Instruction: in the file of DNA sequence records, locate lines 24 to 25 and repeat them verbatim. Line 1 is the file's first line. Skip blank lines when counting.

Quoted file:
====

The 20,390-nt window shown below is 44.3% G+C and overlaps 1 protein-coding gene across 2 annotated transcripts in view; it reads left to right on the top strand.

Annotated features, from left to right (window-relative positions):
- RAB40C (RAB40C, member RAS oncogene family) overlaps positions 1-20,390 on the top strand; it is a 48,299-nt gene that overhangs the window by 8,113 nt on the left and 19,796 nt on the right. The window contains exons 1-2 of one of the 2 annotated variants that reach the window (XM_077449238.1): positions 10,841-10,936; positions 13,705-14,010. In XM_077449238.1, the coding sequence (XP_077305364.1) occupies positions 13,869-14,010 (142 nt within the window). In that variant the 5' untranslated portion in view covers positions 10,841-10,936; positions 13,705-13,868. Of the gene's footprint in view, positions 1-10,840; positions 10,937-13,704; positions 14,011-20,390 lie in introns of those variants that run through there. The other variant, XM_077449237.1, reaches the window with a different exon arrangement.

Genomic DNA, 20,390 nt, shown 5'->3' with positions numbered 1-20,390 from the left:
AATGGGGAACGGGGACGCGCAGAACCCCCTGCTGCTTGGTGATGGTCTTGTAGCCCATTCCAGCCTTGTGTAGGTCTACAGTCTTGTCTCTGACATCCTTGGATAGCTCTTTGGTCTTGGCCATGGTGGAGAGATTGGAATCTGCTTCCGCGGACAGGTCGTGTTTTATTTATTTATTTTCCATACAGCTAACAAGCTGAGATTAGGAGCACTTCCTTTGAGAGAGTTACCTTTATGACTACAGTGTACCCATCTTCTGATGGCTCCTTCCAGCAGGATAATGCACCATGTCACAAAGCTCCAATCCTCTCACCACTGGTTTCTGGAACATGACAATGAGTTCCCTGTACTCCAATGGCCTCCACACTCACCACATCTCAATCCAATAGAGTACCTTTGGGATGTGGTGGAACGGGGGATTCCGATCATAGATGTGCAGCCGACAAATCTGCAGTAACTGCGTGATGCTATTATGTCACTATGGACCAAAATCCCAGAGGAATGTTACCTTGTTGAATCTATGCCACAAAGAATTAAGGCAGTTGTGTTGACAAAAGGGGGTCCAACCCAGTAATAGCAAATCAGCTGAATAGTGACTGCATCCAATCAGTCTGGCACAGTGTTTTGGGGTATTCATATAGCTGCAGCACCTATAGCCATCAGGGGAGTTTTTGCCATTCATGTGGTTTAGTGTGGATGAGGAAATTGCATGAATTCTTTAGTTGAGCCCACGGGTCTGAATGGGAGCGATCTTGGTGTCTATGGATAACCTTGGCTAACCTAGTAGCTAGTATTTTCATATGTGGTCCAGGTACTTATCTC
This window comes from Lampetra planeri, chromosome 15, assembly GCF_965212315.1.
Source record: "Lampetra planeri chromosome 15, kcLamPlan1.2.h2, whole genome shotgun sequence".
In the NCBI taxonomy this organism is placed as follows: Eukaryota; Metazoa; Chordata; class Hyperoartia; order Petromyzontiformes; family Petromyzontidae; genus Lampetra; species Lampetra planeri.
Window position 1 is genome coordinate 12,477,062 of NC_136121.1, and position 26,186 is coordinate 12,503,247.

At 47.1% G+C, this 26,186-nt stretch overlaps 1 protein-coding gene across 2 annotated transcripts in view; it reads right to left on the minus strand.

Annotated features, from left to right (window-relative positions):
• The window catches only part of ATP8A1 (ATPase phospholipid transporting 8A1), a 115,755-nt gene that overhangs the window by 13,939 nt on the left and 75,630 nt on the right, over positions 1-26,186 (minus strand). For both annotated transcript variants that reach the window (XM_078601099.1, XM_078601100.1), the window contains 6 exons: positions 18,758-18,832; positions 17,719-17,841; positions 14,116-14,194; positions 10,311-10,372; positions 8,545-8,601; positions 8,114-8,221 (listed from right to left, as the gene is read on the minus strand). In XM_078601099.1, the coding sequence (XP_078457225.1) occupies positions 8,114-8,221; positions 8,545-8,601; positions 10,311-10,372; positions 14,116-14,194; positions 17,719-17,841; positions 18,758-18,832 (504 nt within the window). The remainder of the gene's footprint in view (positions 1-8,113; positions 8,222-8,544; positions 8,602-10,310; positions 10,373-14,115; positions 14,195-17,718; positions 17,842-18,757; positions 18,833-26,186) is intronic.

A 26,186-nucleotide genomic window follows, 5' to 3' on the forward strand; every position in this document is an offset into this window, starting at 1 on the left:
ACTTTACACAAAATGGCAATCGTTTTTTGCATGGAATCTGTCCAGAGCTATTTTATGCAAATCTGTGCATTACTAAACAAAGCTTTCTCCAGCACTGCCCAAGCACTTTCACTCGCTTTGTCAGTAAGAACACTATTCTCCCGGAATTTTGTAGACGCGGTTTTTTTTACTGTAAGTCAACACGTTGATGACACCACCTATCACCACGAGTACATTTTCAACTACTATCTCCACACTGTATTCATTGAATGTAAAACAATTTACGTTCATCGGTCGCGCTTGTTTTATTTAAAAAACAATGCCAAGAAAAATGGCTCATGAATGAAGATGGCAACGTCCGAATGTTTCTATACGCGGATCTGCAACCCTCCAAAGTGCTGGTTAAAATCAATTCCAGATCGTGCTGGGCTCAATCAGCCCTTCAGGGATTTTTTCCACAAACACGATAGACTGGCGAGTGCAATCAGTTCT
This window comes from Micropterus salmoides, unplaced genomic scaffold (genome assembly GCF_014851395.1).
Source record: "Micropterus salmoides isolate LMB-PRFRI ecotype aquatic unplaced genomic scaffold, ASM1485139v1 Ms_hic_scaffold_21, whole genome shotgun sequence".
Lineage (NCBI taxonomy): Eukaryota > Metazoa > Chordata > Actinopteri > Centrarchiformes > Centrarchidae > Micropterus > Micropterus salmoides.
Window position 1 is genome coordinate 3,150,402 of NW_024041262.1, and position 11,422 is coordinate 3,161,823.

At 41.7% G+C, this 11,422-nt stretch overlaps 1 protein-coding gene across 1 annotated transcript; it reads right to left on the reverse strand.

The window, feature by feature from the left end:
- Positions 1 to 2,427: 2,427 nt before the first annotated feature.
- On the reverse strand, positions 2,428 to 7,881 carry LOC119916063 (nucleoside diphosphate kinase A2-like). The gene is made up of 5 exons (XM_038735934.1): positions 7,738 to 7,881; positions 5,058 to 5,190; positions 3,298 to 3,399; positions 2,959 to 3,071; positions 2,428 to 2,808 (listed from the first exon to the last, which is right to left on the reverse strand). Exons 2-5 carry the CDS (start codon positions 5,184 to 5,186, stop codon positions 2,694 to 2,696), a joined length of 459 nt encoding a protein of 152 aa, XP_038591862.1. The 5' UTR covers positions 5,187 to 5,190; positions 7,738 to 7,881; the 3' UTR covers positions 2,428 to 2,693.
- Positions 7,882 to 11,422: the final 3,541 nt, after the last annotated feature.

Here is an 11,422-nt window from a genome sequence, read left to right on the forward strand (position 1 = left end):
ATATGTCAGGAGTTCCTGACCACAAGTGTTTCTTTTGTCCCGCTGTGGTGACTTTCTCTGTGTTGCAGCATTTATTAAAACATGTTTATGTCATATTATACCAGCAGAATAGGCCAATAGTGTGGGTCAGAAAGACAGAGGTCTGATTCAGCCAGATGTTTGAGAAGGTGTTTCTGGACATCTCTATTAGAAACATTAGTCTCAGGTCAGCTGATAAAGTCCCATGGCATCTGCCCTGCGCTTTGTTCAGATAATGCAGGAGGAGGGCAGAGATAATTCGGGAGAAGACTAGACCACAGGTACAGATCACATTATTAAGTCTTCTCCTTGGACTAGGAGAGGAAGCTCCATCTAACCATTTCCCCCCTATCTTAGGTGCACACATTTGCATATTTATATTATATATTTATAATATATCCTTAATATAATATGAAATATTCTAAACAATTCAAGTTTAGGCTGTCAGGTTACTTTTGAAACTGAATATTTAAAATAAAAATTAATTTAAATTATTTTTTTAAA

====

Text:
Here is an 11,422-nt window from a genome sequence, read left to right on the forward strand (position 1 = left end):
ATATGTCAGGAGTTCCTGACCACAAGTGTTTCTTTTGTCCCGCTGTGGTGACTTTCTCTGTGTTGCAGCATTTATTAAAACATGTTTATGTCATATTATACCAGCAGAATAGGCCAATAGTGTGGGTCAGAAAGACAGAGGTCTGATTCAGCCAGATGTTTGAGAAGGTGTTTCTGGACATCTCTATTAGAAACATTAGTCTCAGGTCAGCTGATAAAGTCCCATGGCATCTGCCCTGCGCTTTGTTCAGATAATGCAGGAGGAGGGCAGAGATAATTCGGGAGAAGACTAGACCACAGGTACAGATCACATTATTAAGTCTTCTCCTTGGACTAGGAGAGGAAGCTCCATCTAACCATTTCCCCCCTATCTTAGGTGCACACATTTGCATATTTATATTATATATTTATAATATATCCTTAATATAATATGAAATATTCTAAACAATTCAAGTTTAGGCTGTCAGGTTACTTTTGAAACTGAATATTTAAAATAAAAATTAATTTAAATTATTTTTTTAAA